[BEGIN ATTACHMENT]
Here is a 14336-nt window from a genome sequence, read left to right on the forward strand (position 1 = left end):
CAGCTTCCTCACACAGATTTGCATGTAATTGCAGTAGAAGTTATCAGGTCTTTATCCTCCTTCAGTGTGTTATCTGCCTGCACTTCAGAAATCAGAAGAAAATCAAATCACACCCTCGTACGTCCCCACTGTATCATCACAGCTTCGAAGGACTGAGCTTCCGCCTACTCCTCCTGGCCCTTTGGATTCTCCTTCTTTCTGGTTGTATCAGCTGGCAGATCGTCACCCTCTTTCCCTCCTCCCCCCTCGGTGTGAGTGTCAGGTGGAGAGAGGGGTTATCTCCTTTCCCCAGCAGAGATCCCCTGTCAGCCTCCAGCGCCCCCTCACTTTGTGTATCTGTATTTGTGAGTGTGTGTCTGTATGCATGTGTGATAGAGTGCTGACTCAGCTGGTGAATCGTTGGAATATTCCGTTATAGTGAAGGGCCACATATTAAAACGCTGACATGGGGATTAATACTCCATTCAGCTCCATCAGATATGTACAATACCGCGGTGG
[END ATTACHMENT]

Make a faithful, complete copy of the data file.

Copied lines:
Here is a 14336-nt window from a genome sequence, read left to right on the forward strand (position 1 = left end):
CAGCTTCCTCACACAGATTTGCATGTAATTGCAGTAGAAGTTATCAGGTCTTTATCCTCCTTCAGTGTGTTATCTGCCTGCACTTCAGAAATCAGAAGAAAATCAAATCACACCCTCGTACGTCCCCACTGTATCATCACAGCTTCGAAGGACTGAGCTTCCGCCTACTCCTCCTGGCCCTTTGGATTCTCCTTCTTTCTGGTTGTATCAGCTGGCAGATCGTCACCCTCTTTCCCTCCTCCCCCCTCGGTGTGAGTGTCAGGTGGAGAGAGGGGTTATCTCCTTTCCCCAGCAGAGATCCCCTGTCAGCCTCCAGCGCCCCCTCACTTTGTGTATCTGTATTTGTGAGTGTGTGTCTGTATGCATGTGTGATAGAGTGCTGACTCAGCTGGTGAATCGTTGGAATATTCCGTTATAGTGAAGGGCCACATATTAAAACGCTGACATGGGGATTAATACTCCATTCAGCTCCATCAGATATGTACAATACCGCGGTGG